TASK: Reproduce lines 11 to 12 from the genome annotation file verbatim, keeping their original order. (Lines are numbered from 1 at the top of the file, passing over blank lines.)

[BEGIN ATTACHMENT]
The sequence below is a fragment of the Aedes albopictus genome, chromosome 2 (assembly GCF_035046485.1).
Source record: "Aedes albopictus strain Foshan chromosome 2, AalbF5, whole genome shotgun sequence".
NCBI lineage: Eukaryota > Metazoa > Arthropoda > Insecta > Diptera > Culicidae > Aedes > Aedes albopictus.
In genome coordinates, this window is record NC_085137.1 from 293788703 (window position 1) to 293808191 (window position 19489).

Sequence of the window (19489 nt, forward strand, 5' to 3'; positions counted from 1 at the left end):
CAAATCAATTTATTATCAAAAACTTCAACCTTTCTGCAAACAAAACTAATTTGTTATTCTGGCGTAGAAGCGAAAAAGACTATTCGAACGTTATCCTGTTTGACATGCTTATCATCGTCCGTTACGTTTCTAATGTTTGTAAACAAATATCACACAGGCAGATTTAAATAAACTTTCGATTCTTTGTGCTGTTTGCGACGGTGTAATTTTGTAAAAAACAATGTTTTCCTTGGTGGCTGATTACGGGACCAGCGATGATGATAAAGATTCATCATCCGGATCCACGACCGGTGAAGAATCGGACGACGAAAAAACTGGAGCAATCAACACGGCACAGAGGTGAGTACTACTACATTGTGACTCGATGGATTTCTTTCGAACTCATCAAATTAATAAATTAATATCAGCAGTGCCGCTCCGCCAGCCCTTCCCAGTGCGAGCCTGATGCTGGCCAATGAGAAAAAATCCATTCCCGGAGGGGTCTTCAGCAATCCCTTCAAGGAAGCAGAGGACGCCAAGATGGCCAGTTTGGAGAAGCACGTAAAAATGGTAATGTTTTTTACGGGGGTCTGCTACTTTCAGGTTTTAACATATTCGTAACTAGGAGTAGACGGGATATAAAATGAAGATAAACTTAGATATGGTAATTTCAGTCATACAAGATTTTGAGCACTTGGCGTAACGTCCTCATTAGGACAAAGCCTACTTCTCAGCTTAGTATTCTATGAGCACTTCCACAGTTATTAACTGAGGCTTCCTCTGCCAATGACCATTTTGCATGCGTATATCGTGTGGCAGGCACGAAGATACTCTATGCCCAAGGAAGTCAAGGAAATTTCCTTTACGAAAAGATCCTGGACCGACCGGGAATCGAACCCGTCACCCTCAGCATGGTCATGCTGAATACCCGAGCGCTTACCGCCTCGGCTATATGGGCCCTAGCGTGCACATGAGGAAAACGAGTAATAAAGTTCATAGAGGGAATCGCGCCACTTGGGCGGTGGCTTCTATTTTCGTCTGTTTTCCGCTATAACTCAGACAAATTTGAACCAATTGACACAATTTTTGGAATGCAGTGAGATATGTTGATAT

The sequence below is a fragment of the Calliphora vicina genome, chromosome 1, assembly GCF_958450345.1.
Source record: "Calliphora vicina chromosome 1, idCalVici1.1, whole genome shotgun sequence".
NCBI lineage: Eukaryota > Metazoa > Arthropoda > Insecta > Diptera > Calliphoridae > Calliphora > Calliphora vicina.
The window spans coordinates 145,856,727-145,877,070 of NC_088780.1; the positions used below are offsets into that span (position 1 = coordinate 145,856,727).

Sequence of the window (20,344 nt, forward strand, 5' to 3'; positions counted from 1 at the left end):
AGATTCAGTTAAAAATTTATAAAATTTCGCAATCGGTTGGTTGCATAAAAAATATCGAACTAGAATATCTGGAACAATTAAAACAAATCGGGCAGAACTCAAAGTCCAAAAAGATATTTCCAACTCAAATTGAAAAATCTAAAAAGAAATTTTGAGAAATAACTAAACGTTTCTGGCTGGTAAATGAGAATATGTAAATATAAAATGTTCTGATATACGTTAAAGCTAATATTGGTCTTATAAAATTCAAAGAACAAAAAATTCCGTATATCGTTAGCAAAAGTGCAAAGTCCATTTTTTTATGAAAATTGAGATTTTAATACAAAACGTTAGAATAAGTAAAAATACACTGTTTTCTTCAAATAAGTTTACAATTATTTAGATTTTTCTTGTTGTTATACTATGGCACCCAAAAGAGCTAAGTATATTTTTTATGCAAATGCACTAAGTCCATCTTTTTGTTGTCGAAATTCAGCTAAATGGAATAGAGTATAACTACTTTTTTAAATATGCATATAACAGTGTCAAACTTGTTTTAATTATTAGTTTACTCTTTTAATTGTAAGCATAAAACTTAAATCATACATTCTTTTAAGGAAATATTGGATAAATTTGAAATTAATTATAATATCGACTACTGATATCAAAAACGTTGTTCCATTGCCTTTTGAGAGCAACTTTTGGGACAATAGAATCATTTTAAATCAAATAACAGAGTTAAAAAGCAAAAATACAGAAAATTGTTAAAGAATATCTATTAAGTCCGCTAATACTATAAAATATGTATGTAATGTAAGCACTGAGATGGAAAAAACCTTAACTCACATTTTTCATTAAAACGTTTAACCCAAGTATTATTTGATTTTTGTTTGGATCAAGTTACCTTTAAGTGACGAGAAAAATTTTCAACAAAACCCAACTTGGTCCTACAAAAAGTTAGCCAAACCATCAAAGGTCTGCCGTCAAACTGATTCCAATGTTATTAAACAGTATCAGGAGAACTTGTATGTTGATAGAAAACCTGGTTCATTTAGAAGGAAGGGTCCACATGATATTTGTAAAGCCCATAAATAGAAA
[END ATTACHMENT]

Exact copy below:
Sequence of the window (20,344 nt, forward strand, 5' to 3'; positions counted from 1 at the left end):
AGATTCAGTTAAAAATTTATAAAATTTCGCAATCGGTTGGTTGCATAAAAAATATCGAACTAGAATATCTGGAACAATTAAAACAAATCGGGCAGAACTCAAAGTCCAAAAAGATATTTCCAACTCAAATTGAAAAATCTAAAAAGAAATTTTGAGAAATAACTAAACGTTTCTGGCTGGTAAATGAGAATATGTAAATATAAAATGTTCTGATATACGTTAAAGCTAATATTGGTCTTATAAAATTCAAAGAACAAAAAATTCCGTATATCGTTAGCAAAAGTGCAAAGTCCATTTTTTTATGAAAATTGAGATTTTAATACAAAACGTTAGAATAAGTAAAAATACACTGTTTTCTTCAAATAAGTTTACAATTATTTAGATTTTTCTTGTTGTTATACTATGGCACCCAAAAGAGCTAAGTATATTTTTTATGCAAATGCACTAAGTCCATCTTTTTGTTGTCGAAATTCAGCTAAATGGAATAGAGTATAACTACTTTTTTAAATATGCATATAACAGTGTCAAACTTGTTTTAATTATTAGTTTACTCTTTTAATTGTAAGCATAAAACTTAAATCATACATTCTTTTAAGGAAATATTGGATAAATTTGAAATTAATTATAATATCGACTACTGATATCAAAAACGTTGTTCCATTGCCTTTTGAGAGCAACTTTTGGGACAATAGAATCATTTTAAATCAAATAACAGAGTTAAAAAGCAAAAATACAGAAAATTGTTAAAGAATATCTATTAAGTCCGCTAATACTATAAAATATGTATGTAATGTAAGCACTGAGATGGAAAAAACCTTAACTCACATTTTTCATTAAAACGTTTAACCCAAGTATTATTTGATTTTTGTTTGGATCAAGTTACCTTTAAGTGACGAGAAAAATTTTCAACAAAACCCAACTTGGTCCTACAAAAAGTTAGCCAAACCATCAAAGGTCTGCCGTCAAACTGATTCCAATGTTATTAAACAGTATCAGGAGAACTTGTATGTTGATAGAAAACCTGGTTCATTTAGAAGGAAGGGTCCACATGATATTTGTAAAGCCCATAAATAGAAA